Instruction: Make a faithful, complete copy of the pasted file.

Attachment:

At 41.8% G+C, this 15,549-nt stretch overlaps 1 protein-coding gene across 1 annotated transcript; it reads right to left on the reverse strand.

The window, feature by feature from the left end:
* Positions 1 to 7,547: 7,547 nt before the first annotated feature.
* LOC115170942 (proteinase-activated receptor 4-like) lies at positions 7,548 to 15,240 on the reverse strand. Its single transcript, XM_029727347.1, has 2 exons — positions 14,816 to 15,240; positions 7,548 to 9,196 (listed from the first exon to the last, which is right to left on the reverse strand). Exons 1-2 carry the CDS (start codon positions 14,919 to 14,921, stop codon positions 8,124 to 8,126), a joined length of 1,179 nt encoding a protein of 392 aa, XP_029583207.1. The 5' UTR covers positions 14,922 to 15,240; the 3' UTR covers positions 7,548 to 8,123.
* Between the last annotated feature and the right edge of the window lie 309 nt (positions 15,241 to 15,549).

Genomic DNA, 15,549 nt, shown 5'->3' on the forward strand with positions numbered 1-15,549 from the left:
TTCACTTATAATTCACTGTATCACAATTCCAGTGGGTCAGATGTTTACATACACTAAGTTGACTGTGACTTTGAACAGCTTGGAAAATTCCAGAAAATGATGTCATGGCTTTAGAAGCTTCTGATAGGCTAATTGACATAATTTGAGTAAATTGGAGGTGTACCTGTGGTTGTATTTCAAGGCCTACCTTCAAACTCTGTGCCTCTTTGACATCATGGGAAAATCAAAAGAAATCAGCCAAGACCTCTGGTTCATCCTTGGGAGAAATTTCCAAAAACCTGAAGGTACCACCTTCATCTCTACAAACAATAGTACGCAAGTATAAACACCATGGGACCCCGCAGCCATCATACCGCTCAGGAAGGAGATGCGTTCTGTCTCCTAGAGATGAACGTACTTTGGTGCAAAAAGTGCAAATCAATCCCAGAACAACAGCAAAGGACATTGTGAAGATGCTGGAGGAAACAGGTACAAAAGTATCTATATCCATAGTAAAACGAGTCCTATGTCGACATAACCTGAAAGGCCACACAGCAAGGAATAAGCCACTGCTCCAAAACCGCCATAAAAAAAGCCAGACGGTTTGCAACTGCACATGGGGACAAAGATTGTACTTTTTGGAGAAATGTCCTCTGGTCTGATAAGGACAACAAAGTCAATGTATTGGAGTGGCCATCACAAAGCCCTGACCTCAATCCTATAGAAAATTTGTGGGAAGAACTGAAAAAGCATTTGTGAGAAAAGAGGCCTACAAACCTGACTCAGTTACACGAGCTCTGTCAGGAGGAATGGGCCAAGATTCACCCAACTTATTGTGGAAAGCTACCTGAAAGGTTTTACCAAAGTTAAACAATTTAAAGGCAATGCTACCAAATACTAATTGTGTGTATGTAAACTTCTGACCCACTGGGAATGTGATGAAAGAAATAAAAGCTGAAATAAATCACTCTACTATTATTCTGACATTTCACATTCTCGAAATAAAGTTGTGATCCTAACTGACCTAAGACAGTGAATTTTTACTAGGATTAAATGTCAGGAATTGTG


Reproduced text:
At 41.8% G+C, this 15,549-nt stretch overlaps 1 protein-coding gene across 1 annotated transcript; it reads right to left on the reverse strand.

The window, feature by feature from the left end:
* Positions 1 to 7,547: 7,547 nt before the first annotated feature.
* LOC115170942 (proteinase-activated receptor 4-like) lies at positions 7,548 to 15,240 on the reverse strand. Its single transcript, XM_029727347.1, has 2 exons — positions 14,816 to 15,240; positions 7,548 to 9,196 (listed from the first exon to the last, which is right to left on the reverse strand). Exons 1-2 carry the CDS (start codon positions 14,919 to 14,921, stop codon positions 8,124 to 8,126), a joined length of 1,179 nt encoding a protein of 392 aa, XP_029583207.1. The 5' UTR covers positions 14,922 to 15,240; the 3' UTR covers positions 7,548 to 8,123.
* Between the last annotated feature and the right edge of the window lie 309 nt (positions 15,241 to 15,549).

Genomic DNA, 15,549 nt, shown 5'->3' on the forward strand with positions numbered 1-15,549 from the left:
TTCACTTATAATTCACTGTATCACAATTCCAGTGGGTCAGATGTTTACATACACTAAGTTGACTGTGACTTTGAACAGCTTGGAAAATTCCAGAAAATGATGTCATGGCTTTAGAAGCTTCTGATAGGCTAATTGACATAATTTGAGTAAATTGGAGGTGTACCTGTGGTTGTATTTCAAGGCCTACCTTCAAACTCTGTGCCTCTTTGACATCATGGGAAAATCAAAAGAAATCAGCCAAGACCTCTGGTTCATCCTTGGGAGAAATTTCCAAAAACCTGAAGGTACCACCTTCATCTCTACAAACAATAGTACGCAAGTATAAACACCATGGGACCCCGCAGCCATCATACCGCTCAGGAAGGAGATGCGTTCTGTCTCCTAGAGATGAACGTACTTTGGTGCAAAAAGTGCAAATCAATCCCAGAACAACAGCAAAGGACATTGTGAAGATGCTGGAGGAAACAGGTACAAAAGTATCTATATCCATAGTAAAACGAGTCCTATGTCGACATAACCTGAAAGGCCACACAGCAAGGAATAAGCCACTGCTCCAAAACCGCCATAAAAAAAGCCAGACGGTTTGCAACTGCACATGGGGACAAAGATTGTACTTTTTGGAGAAATGTCCTCTGGTCTGATAAGGACAACAAAGTCAATGTATTGGAGTGGCCATCACAAAGCCCTGACCTCAATCCTATAGAAAATTTGTGGGAAGAACTGAAAAAGCATTTGTGAGAAAAGAGGCCTACAAACCTGACTCAGTTACACGAGCTCTGTCAGGAGGAATGGGCCAAGATTCACCCAACTTATTGTGGAAAGCTACCTGAAAGGTTTTACCAAAGTTAAACAATTTAAAGGCAATGCTACCAAATACTAATTGTGTGTATGTAAACTTCTGACCCACTGGGAATGTGATGAAAGAAATAAAAGCTGAAATAAATCACTCTACTATTATTCTGACATTTCACATTCTCGAAATAAAGTTGTGATCCTAACTGACCTAAGACAGTGAATTTTTACTAGGATTAAATGTCAGGAATTGTG